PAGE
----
A Note to the Young’uns

Gentle Reader,

…set an example for the believers in speech, in conduct, in love, in faith, and in purity.

– 1 Timothy 4:12b (CSB)

You thought you were going to escape, didn’t you?

No, the elders are not supposed to despise you. We are supposed to come alongside you, build you up, encourage you, empower you. We are not always good at this. In fact, we often fail at this. We are short-tempered, easily frustrated and stuck in our ways. Because, you see, we have not arrived. We have not figured it all out. We’re still in process with Jesus, still needing Him to shape us into the people He wants us to be.

But.

You knew that was coming, right?

Our failures are not an excuse for you.

You, dear one who is often confused in the middle of the growing and the learning and the raging hormones but really does want to follow Jesus, are called to a higher standard. You don’t get to do whatever you want and then get mad when someone with a little more experience, a bit more wisdom, corrects you. That’s just not an option. It’s not the good or right option, anyway. In all the chaotic mess that is your thoughts and emotions, you have to make the choice to learn how to slow down and listen.

It’s hard. It doesn’t seem fair. But in a year or five, you’ll back and realize, “Wow, okay. That person loved me. And maybe they did know what they were talking about.”

I was the teenager who had big fights with her parents. I broke curfew. Spoke disrespectfully. Got so tired of hearing about how I needed to be responsible. Threatened to not go to college because…I really don’t know why, it just seemed like a good idea at the time. And that’s the key phrase: Seemed like a good idea at the time.

I was the teenager who tasted alcohol long before she should have. (Never was that into it, though my dad once asked why I skipped beer and went straight to vodka. I honestly don’t know). Who had dysfunctional relationships. Who looked okay on the outside, but everything inside her was screaming, desperate to be real but not sure how to do that. Full of the correct answers when asked, but really a hypocrite.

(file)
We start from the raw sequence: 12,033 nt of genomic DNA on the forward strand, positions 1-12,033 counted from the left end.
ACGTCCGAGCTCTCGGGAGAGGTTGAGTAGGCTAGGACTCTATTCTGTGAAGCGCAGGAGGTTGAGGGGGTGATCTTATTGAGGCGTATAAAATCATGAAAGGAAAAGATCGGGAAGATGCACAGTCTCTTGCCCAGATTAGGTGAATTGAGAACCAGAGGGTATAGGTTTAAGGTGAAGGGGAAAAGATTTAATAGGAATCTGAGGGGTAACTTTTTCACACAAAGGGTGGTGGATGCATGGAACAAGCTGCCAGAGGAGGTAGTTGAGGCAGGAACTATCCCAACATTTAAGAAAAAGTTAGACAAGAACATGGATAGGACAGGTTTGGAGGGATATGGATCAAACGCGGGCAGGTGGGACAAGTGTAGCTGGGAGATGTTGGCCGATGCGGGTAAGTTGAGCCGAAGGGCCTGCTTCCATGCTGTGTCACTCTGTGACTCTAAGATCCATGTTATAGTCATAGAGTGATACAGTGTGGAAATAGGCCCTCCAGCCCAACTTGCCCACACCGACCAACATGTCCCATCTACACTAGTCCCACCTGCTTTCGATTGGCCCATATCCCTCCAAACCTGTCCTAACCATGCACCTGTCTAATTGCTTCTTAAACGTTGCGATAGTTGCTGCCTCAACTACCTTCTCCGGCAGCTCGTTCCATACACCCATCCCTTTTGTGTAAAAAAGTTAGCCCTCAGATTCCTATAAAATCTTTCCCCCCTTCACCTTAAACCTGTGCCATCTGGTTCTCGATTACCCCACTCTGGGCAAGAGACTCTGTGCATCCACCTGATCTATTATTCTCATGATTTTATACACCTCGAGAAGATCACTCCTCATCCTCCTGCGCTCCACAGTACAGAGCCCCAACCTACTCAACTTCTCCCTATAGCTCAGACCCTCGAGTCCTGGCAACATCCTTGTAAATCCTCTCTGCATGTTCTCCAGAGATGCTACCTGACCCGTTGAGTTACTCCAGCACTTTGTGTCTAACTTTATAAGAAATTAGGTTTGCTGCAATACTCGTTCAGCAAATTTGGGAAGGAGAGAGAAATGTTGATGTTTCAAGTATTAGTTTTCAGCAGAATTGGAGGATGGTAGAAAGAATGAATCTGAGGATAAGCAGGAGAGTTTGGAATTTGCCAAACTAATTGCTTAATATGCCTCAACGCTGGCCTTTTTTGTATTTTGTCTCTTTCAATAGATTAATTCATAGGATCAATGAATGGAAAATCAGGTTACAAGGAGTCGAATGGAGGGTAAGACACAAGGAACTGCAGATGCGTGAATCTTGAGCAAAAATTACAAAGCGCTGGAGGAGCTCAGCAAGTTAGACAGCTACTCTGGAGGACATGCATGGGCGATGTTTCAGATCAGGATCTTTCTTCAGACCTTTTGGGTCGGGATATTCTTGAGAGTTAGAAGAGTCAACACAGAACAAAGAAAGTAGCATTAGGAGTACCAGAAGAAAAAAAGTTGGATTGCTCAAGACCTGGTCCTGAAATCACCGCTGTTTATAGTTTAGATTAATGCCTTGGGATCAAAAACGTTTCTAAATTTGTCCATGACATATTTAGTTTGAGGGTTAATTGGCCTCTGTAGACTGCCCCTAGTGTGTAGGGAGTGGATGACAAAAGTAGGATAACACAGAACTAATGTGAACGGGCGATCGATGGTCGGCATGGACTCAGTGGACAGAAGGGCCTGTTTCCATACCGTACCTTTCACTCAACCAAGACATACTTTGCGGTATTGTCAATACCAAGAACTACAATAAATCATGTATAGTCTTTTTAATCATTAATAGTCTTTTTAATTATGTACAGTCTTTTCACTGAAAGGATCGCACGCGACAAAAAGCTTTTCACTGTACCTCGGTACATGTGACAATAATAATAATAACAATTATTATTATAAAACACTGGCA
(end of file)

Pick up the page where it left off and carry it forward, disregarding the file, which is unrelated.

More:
I was the teenager who let fear rule her life. The plain fact is that I could have gone to school just about anywhere I wanted to. Harvard was an option. If I had continued in journalism, I could have pursued a Marshall Scholarship and gone to England to study at Cambridge or Oxford. Now, at this point, I’m relieved that I made different choices and am not hundreds of thousands of dollars in debt, but that practicality isn’t why I made the different choices. I was insecure and scared. I chose not to believe that I was capable.

There were people in my life who pushed me to step up and step out. I chose to ignore them. I let an opportunity to attend Samuel School, an Evangelical Friends retreat offered to students who have been identified as future leaders by church elders, pass me by. I didn’t pursue a summer internship with a local newspaper, even though my adviser and mentor assured me that I was shoe-in. Every time someone noticed me, pinpointed something in me or about me that God had planted there, I turned tail and ran away.

Sweet one, listen to me.

Don’t follow my example in these things.

Yes, we fail, hard and often. But there are adults in your life who really do care. We really do want to see you flourish. We really do believe that you have been placed in this context for a reason. We get on your case about certain things, like your addiction to your smartphone (yeah, we’re addicted, too), because we know, via our own stupid decisions and the radical, amazing grace of God, that there is more and better for you. Not one of you has to settle for the paltry, stale crumbs the world offers.